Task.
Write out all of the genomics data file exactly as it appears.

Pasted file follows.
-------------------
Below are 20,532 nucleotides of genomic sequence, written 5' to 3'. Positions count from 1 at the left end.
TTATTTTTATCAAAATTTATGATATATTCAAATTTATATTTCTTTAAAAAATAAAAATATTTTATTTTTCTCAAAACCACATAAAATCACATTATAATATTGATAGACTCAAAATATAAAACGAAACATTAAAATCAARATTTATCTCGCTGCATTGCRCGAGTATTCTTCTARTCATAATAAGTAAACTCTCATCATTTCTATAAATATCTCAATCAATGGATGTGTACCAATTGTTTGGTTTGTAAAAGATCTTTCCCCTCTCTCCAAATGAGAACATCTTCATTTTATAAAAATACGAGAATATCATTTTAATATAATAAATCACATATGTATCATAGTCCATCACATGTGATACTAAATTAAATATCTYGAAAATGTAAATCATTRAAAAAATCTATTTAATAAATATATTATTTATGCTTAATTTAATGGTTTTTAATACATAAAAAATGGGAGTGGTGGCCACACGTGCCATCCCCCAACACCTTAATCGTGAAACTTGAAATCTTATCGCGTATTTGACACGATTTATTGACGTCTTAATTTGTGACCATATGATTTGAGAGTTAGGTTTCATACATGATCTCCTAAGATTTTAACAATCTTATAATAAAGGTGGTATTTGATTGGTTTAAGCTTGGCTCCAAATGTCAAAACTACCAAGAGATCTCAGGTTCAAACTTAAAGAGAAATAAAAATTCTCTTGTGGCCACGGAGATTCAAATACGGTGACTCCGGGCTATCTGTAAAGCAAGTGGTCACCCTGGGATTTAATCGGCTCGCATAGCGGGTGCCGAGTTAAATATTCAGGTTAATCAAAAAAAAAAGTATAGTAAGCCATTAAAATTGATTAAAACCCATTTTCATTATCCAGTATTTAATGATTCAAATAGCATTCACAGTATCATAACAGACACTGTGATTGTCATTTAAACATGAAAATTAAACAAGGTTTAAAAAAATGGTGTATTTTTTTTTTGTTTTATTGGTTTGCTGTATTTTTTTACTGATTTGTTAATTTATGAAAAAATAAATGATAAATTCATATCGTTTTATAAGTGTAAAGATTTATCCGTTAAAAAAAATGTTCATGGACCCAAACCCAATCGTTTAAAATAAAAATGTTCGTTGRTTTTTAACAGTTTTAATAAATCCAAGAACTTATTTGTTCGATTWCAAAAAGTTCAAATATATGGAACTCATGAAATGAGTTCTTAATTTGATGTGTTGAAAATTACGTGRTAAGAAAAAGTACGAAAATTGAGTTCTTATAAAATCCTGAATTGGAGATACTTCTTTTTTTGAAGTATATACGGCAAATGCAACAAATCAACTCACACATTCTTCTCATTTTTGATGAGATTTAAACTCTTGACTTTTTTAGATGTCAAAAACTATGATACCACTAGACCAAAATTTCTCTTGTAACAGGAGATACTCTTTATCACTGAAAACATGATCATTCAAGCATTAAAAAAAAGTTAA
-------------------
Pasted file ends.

Below are 20,532 nucleotides of genomic sequence, written 5' to 3'. Positions count from 1 at the left end.
TTATTTTTATCAAAATTTATGATATATTCAAATTTATATTTCTTTAAAAAATAAAAATATTTTATTTTTCTCAAAACCACATAAAATCACATTATAATATTGATAGACTCAAAATATAAAACGAAACATTAAAATCAARATTTATCTCGCTGCATTGCRCGAGTATTCTTCTARTCATAATAAGTAAACTCTCATCATTTCTATAAATATCTCAATCAATGGATGTGTACCAATTGTTTGGTTTGTAAAAGATCTTTCCCCTCTCTCCAAATGAGAACATCTTCATTTTATAAAAATACGAGAATATCATTTTAATATAATAAATCACATATGTATCATAGTCCATCACATGTGATACTAAATTAAATATCTYGAAAATGTAAATCATTRAAAAAATCTATTTAATAAATATATTATTTATGCTTAATTTAATGGTTTTTAATACATAAAAAATGGGAGTGGTGGCCACACGTGCCATCCCCCAACACCTTAATCGTGAAACTTGAAATCTTATCGCGTATTTGACACGATTTATTGACGTCTTAATTTGTGACCATATGATTTGAGAGTTAGGTTTCATACATGATCTCCTAAGATTTTAACAATCTTATAATAAAGGTGGTATTTGATTGGTTTAAGCTTGGCTCCAAATGTCAAAACTACCAAGAGATCTCAGGTTCAAACTTAAAGAGAAATAAAAATTCTCTTGTGGCCACGGAGATTCAAATACGGTGACTCCGGGCTATCTGTAAAGCAAGTGGTCACCCTGGGATTTAATCGGCTCGCATAGCGGGTGCCGAGTTAAATATTCAGGTTAATCAAAAAAAAAAGTATAGTAAGCCATTAAAATTGATTAAAACCCATTTTCATTATCCAGTATTTAATGATTCAAATAGCATTCACAGTATCATAACAGACACTGTGATTGTCATTTAAACATGAAAATTAAACAAGGTTTAAAAAAATGGTGTATTTTTTTTTTGTTTTATTGGTTTGCTGTATTTTTTTACTGATTTGTTAATTTATGAAAAAATAAATGATAAATTCATATCGTTTTATAAGTGTAAAGATTTATCCGTTAAAAAAAATGTTCATGGACCCAAACCCAATCGTTTAAAATAAAAATGTTCGTTGRTTTTTAACAGTTTTAATAAATCCAAGAACTTATTTGTTCGATTWCAAAAAGTTCAAATATATGGAACTCATGAAATGAGTTCTTAATTTGATGTGTTGAAAATTACGTGRTAAGAAAAAGTACGAAAATTGAGTTCTTATAAAATCCTGAATTGGAGATACTTCTTTTTTTGAAGTATATACGGCAAATGCAACAAATCAACTCACACATTCTTCTCATTTTTGATGAGATTTAAACTCTTGACTTTTTTAGATGTCAAAAACTATGATACCACTAGACCAAAATTTCTCTTGTAACAGGAGATACTCTTTATCACTGAAAACATGATCATTCAAGCATTAAAAAAAAGTTAA